Focus on Karen Butterworth


There is a sad trend amongst the older residents of Otaki – migration to retirement villages. These establishments, mostly in the Southern reaches of Kapiti offer elderly folk options for later life. They are eroding our town. Karen and Brian Butterworth have their house on the market, and will soon migrate to a retirement village in Waikanae. They will be sorely missed.

Karen’s description of growing up during the war tells of hard but happy times in remote South Otago. Nine years old, she contracted Poliomyelitis. Polio is a viral infectious disease, which used to be known as Infantile Paralysis. In the 1960s we all had Polio vaccinations (Salk vaccine), and today Polio is virtually conquered thanks to the oral Sabin vaccine. Karen was one of around 3% for whom the virus invaded her central nervous system, resulting in a 10% permanent disability. Initially she was paralysed from neck to toe, except for her left arm. Treatment was 14 weeks in hospital, ‘rest & physio’ learning first to walk with a shuffle, then home to gradually regain around 60 percent of her former muscle function.

The Catlins is remote, so Karen’s high school education was by correspondence until the sixth form in Dunedin’s Otago Girl’s High. The family couldn’t afford her Upper Sixth form education, so she went straight to Otago University where she did 2/3 of an Arts degree, working part-time at the university library. At 21 she wanted wider horizons, and got a job on the Taranaki Daily News as a Journalism cadet. After eighteen months she had completed her cadetship and joined CORSO in Wellington as Publicity Officer.

The aid organisation concerned itself with fundraising for overseas relief,
notably in Palestine, India, Africa & China. Karen loved the work.

After a year, Karen went to Christchurch Teachers’ College but couldn’t cope with the climate, so transferred to Auckland. Here, Karen who had adopted Quaker beliefs became pregnant at the age of 25.

Marriage was out of the question and she was determined to keep the child. She fainted on the steps of the college library, and the authorities declared that she could not continue her training. In those days, most pregnant girls were pressured to have their babies adopted, but Karen sought help from the Motherhood of Man, a sympathetic charity who arranged for pregnant girls to work as ‘au pairs’.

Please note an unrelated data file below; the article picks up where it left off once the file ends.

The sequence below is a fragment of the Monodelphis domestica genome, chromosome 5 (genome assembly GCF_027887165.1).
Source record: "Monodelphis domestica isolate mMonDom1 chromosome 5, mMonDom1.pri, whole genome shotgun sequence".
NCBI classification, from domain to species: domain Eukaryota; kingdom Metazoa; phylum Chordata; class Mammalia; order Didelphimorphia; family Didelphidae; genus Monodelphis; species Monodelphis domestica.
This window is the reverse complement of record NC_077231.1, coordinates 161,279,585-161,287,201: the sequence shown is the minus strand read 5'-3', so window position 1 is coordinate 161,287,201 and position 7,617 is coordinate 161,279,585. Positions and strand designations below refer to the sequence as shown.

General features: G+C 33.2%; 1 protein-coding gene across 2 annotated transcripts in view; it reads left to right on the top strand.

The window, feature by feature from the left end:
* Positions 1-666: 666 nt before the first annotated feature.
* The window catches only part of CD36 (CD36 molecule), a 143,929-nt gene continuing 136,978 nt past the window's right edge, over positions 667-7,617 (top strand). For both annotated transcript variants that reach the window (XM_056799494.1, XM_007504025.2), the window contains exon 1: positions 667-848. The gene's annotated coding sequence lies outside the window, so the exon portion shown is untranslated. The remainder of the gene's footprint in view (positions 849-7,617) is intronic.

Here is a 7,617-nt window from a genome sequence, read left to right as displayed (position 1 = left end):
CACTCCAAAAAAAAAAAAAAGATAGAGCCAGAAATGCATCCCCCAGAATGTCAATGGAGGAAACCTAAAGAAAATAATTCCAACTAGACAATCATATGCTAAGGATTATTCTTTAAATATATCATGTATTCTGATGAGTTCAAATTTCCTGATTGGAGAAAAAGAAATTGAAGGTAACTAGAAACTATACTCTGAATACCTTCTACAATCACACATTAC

With baby Paul, she moved to Wellington, where she enrolled at Teachers’ College, but the principal rumbled her status: “my board is not going to tolerate this” he intoned, but added that the NZEI would allow married women. With some devious chicanery, Karen became “Mrs Phillip” and completed her training. She found a state house in Naenae and began her probationary year at Gracefield Primary School, with Paul in civic day care in Lower Hutt.

When Paul was eight, Karen joined the Department of Education as assistant editor of careers leaflets, then went to the Department of Labour. In 1972 she took a year off to work for the Public Service Association and rejoined the department. Then in her mid-thirties, Karen married Brian Butterworth, a computer software engineer she had met at a Labour Party function. She finished her degree at Victoria, gaining a B.A. (Hons) in Sociology.

In the early 1980s Karen & Brian bought around three acres in Kirk Street, where they planted kiwifruit, which would hopefully give them a measure of self-sufficiency in later life. They came to live in Otaki in 1987. Brian at first commuted to work for Fujitsu in Wellington. In the weekends he helped Karen with the orchard. They had 13 neighbours, and found Kirk Street a warm welcoming village street.

They have enjoyed three decades in Otaki, and will leave with regret.

Karen first learned Maori while in Auckland, and latterly enrolled at Te Wananga o Raukawa to further her Te Reo. Surviving the first year, she ruefully says she “got lost in year two”. She recalls the “two parallel universes in Otaki, mitigated by the interrelationships that still count amongst the older people”.

Her warm view of Otaki is one of cultural richness, with intercultural understanding still on the way to full maturity.She observes that old Otaki families behave like a huge extended family: with quarrels, feuds and support, coming together for important events. It’s evident that Karen’s heart will remain in Otaki.

Karen Butterworth served three years on the Otaki Community Board from in the 1990s, was an early member of the Otaki Women’s Health Group, and has participated in many voluntary organisations.

From her early days, Karen Butterworth has always been a writer and poet. Her CV tells of published biographies, novels, short stories and poetry, fiction and non-fiction too long to mention.

Her CV notes whimsically ” Karen Peterson Butterworth is of Paleolithic British, Celtic, Viking, Anglosaxon, and god-knows-what-else, descent. She loves words , and possesses hybrid vigour, small-island cunning and stubbornness. She has published a bit and has some prize certificates on her study wall.”